For the past two decades, the Telkom Foundation has focused primarily on the state of education in South Africa, specifically with regards to support of STEM (science, technology, engineering and maths) for Grade 8 to 12 learners. However, as a leading ICT player with a critical role to play in alleviating the triple burden of unemployment, poverty and inequality, the Foundation has reviewed its strategy to align with both the organisation’s business objectives as well as the rapid changes brought about by technology.
“The Fourth Industrial Revolution is disrupting how we work and live,” says Telkom Foundation head, Sarah Mthintso. “As such, it is imperative for us to ensure that our focus on education takes this into account, and that South Africa’s youth are upskilled and reskilled to remain relevant today and in the future. Focusing on STEM without acknowledging the digital shifts of today’s world will eventually exclude our youth from participating in the mainstream economy.
Simultaneously however, we realise that these future skills cannot exist in isolation. Learners still need to acquire the basics of maths, language, technology and science in order for them to access these digital skills.”
Leveraging technology to solve educational and societal problems is therefore the Foundation’s top priority. “We have come to realise that the primary unit of change is the learner, who is part of a holistic ecosystem,” says Mthintso.
“As such, by impacting on our learners we indirectly impact the entire family, which has the knock-on effect of improved access to economic opportunities and breaking the cycle of poverty. Our goal therefore is to work with Grade 8 to 12 learners to the point where they can perform academically in order to access post-schooling, entrepreneurial or job opportunities when they leave school. This will not only benefit South Africa as a whole but also Telkom’s sustainability as an organisation by increasing its future customer and employee base.”
Since 2017, the Foundation has been running its High School Support Programme (HSSP), benefiting nearly 4,000 learners and more than 200 teachers in Port Elizabeth, Johannesburg and Tshwane. 1,000 of these learners are from Alexandra township, supported through a supplementary tuition programme delivered in partnership with St Mary’s Waverley and the Alexandra Education Council. In the first year of the programme, the Foundation administered an online assessment to determine learner competencies. The results of the assessments have been key in designing the programme, focusing more on a remedial approach to address content gaps.
“Most learners perform below their grade levels, making it hard for them to master complex concepts as they get into higher grades,” states Mthintso. “We have also come to realise that to deliver meaningful results, the programme also needs to focus on enhancing teacher content and pedagogical knowledge. Our efforts to bring ICT as an enabler relies heavily on content and pedagogical strength. In fact, this interaction between content, pedagogy and technology is what will drive success,” she maintains.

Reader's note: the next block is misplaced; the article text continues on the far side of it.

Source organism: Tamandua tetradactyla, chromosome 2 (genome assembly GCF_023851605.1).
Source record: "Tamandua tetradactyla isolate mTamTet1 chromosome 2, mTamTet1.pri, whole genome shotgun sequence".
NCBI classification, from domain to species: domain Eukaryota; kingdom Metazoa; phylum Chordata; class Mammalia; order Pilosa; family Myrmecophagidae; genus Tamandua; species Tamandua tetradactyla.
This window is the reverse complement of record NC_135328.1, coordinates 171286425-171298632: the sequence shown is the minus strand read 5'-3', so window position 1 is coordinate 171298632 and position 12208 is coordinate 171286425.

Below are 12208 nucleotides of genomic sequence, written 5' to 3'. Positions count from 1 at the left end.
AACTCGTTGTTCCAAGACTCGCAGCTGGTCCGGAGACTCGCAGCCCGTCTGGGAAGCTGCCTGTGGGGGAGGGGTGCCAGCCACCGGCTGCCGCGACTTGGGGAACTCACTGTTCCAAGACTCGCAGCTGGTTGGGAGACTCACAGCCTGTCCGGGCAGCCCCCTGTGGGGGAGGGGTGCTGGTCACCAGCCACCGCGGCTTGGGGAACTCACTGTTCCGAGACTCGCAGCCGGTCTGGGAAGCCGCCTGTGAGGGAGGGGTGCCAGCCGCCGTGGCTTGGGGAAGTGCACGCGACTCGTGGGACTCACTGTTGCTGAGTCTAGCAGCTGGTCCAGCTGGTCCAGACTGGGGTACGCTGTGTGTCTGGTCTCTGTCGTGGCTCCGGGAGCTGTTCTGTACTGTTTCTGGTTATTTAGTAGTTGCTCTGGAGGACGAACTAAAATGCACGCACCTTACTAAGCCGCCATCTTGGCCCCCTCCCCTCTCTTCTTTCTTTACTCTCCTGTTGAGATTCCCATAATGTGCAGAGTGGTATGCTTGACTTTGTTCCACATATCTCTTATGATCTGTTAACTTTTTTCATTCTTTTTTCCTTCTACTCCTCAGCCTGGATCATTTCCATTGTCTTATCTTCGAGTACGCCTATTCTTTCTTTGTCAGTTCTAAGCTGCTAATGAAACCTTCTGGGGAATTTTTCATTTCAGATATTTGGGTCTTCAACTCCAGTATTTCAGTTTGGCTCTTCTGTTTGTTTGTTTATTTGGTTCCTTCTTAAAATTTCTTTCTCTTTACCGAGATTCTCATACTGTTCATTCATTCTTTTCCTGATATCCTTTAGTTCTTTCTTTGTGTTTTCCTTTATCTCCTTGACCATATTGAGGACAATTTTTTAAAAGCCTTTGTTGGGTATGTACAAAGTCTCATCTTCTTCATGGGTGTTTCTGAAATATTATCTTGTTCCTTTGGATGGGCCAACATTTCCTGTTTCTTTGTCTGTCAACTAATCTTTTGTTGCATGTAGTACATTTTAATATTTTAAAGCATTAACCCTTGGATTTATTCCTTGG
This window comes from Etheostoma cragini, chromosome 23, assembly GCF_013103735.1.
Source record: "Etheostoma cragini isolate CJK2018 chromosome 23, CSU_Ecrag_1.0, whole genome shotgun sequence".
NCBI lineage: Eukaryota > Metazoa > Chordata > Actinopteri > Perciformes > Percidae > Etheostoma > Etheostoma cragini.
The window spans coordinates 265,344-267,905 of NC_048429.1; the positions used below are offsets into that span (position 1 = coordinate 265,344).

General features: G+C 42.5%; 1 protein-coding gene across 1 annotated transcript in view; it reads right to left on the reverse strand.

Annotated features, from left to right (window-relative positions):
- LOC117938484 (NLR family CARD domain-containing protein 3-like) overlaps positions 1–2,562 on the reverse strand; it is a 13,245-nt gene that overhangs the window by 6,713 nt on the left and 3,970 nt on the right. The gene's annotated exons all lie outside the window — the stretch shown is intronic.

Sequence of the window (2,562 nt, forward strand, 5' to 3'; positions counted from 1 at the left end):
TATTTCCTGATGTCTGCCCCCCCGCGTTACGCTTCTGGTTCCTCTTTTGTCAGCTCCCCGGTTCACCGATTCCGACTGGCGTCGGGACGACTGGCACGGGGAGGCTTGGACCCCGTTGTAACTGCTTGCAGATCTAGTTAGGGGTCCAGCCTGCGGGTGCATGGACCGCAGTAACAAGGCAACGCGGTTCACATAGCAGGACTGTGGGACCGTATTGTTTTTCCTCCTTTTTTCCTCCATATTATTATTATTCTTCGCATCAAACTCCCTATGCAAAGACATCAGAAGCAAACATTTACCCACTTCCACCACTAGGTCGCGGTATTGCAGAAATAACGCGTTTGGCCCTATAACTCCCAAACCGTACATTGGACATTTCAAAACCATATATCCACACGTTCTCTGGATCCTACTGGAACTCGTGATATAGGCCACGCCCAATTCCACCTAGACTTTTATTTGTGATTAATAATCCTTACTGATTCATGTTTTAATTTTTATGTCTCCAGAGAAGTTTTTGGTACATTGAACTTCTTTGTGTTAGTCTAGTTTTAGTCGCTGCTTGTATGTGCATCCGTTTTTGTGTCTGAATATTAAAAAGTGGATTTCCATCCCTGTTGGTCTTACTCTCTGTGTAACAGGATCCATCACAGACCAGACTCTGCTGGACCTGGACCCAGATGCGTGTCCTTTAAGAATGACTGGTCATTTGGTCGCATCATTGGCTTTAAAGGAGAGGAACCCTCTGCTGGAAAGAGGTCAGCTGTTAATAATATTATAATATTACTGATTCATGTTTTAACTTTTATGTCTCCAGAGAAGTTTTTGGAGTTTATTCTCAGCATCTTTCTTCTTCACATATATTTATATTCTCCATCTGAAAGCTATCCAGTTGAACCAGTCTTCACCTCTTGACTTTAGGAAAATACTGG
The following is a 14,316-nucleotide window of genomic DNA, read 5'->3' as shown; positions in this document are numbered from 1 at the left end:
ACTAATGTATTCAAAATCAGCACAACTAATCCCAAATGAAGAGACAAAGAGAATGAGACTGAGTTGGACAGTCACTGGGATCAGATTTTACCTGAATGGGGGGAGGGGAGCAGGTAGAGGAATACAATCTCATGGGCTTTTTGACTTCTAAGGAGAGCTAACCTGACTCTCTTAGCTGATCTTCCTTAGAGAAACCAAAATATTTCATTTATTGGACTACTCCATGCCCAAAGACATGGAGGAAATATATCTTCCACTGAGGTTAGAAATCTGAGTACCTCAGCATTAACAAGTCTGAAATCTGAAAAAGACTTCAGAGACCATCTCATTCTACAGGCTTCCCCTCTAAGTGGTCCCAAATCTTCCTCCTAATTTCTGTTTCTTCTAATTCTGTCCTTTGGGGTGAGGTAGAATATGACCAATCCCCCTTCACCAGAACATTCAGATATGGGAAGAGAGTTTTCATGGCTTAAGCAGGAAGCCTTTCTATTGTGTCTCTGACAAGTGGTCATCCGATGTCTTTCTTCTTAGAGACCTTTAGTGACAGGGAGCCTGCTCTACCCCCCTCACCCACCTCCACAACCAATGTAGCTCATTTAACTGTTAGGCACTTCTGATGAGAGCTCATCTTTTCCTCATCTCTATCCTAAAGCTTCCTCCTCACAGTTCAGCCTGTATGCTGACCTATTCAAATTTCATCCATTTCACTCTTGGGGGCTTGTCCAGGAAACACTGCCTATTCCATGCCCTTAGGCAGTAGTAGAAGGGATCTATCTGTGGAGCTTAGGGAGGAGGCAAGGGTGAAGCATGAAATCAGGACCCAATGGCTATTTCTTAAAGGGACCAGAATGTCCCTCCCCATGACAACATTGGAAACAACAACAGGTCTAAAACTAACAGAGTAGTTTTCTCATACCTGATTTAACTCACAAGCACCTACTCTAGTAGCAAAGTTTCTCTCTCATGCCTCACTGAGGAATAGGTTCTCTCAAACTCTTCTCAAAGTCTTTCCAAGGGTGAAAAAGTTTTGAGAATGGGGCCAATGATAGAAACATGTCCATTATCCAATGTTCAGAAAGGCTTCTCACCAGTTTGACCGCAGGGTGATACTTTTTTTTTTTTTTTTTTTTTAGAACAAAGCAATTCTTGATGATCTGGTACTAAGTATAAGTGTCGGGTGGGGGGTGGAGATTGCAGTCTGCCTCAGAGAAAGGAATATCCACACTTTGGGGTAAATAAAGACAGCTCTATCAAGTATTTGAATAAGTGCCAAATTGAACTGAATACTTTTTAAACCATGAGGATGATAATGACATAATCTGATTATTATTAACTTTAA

As a result, Telkom’s High School Support Programme takes a holistic and integrated approach, combining learner directed interventions such as Saturday supplementary classes and holiday support programmes with other forms of support. This includes life skills, leadership training, psychosocial support and introduction to ICT skills and new technologies to adequately enable learners to compete in the Fourth Industrial Revolution.
Instructional leadership is also key to Telkom’s comprehensive approach, ensuring that there is a system-wide impact beyond the involvement of the Foundation to benefit future learners. The role of parents in education is equally key, and therefore their engagement is crucial to delivering on quality outcomes education.
Telkom has pledged a total of R200m over five years to drive the outcomes of the programme. The Foundation’s approach is therefore multifaceted to ensure that the entire ecosystem of education and digital literacy is addressed. As an example, it is essential for learners to develop vital skills such as problem solving, innovation and critical thinking in order for them to be future-fit. As a result, the Foundation has introduced more than 2,000 young learners to coding, gaming, programming and problem solving to help develop these skills.
According to Mthintso, learners have displayed great enthusiasm and zeal to learn – with some already developing school websites and designing applications with little or no guidance from their teachers. “It has been gratifying to see how positively our learners have reacted to these different approaches to learning,” she concludes. “Learners are excited, motivated and taking responsibility for their own learning. While we still have a long way to go in addressing systemic education challenges, observations such as these are invaluable in unleashing learner potential and shaping the future of education in South Africa.”